Since the decision of Charter One's management, the bank has focused on increasing the number of minority vendor and supplier relationships, and on community home lending and active recruiting for more diverse employment.

All this is coupled with employee community service and corporate giving, especially in what Charter One refers to as the inclusion zone. The goal, says Bourgon, is to develop "closer, more direct community contacts in the markets in which we serve and in those we intend to serve."

Nothing less than a corporatewide awareness would achieve the goals Charter One wanted to realize.

Charter One "(increased) our minority vendor, supplier relationships as a means of reflecting our commitment to representing and meeting the needs of the entire community," says Bourgon.

To achieve its goals, Charter One management is "evaluating and addressing the diversity management skills-building needs of its managers ... (and) developing new competencies at both the individual and organizational levels."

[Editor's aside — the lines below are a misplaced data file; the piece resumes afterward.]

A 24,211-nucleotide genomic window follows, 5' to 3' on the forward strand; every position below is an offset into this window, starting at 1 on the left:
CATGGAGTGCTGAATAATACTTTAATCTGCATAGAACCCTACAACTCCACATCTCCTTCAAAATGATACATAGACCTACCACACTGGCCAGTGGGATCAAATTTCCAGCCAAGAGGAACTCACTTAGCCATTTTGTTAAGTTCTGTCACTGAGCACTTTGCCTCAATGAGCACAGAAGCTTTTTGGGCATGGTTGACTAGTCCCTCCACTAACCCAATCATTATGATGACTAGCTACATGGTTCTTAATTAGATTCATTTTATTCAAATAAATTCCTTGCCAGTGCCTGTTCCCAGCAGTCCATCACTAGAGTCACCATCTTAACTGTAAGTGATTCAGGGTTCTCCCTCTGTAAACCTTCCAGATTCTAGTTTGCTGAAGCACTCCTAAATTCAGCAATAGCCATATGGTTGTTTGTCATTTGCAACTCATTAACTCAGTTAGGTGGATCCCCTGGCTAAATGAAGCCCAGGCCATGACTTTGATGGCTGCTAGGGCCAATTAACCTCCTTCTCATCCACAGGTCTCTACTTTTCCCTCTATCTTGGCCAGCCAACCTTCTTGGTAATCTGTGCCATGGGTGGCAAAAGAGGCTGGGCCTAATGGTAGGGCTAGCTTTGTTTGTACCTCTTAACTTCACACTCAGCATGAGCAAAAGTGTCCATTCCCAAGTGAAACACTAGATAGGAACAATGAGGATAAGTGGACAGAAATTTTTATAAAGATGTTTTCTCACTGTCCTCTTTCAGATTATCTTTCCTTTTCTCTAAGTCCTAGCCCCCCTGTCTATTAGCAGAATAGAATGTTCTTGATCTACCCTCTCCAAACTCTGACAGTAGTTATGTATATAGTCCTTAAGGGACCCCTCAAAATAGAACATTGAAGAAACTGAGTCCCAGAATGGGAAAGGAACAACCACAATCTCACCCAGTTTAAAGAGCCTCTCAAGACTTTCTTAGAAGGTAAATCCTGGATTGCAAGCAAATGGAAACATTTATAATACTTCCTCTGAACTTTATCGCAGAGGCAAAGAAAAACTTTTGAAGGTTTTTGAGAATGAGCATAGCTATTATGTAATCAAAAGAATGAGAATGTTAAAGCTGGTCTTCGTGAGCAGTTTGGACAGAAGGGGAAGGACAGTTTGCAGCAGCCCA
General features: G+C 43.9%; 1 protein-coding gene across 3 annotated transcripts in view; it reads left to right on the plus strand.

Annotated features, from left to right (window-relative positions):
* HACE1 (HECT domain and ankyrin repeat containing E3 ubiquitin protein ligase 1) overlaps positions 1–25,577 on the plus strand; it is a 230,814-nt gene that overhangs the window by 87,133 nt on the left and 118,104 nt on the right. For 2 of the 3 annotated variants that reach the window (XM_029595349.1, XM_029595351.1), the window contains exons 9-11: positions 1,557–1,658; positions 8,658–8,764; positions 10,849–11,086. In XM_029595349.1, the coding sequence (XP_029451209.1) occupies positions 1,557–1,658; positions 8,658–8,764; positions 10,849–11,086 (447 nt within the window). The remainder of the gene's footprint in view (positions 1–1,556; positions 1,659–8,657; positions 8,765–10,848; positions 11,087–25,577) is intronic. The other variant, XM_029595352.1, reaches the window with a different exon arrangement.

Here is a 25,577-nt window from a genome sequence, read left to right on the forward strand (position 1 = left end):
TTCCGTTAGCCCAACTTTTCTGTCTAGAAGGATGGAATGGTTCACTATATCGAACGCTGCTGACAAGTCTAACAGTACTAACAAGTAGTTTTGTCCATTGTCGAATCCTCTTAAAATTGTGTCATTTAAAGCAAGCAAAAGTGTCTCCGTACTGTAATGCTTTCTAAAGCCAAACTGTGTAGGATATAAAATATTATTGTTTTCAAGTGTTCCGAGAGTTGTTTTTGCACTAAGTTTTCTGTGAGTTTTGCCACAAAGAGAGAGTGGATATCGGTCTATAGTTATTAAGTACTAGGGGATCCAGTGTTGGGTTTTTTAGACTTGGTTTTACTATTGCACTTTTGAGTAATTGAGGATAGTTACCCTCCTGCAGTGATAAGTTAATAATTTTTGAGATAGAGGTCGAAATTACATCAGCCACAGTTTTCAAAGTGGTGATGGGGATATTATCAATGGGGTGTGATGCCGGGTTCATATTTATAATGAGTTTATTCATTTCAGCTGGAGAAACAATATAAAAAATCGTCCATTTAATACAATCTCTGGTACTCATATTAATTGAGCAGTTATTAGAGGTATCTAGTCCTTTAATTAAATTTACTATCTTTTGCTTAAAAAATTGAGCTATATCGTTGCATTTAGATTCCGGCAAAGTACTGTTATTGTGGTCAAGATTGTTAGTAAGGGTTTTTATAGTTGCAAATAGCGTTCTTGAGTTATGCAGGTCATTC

To date, the bank has spent more than $10 million to assist minority vendor development. Other beneficiaries of its giving include the United Negro College Fund, Centers for Family and Children, Cleveland Tomorrow and the United Way.

Its commitment is nothing short of "(taking) a leadership role to helping to transform the Greater Cleveland area into a model for building and maintaining inclusive relationships with all segments of the population within the community at large." How to reach: Charter One Bank, (216) 566-5300.

Thursday, 31 October 2002 09:46

The changing face of business

There was a time not so long ago when it was impossible to open the pages of a newspaper or business magazine without seeing a story about some young, hip entrepreneur who founded a business no one really understood and spent money that, it turned out, no one was really accountable for.

Today, however, those entrepreneurs, the so-called whiz kids, are at best more annoying than fascinating to anyone who has actually started and ran a real business. Worse, for everyone who's watched their 401(k) money disappear and their mutual funds shrink, those unrestrained entrepreneurs of the new economy were, at times, dangerous.

Chalk it up to irrational exuberance and hope we've learned our lessons about business and will never be as gullible again. But the fact remains that there is a lot of pressure on the entrepreneur.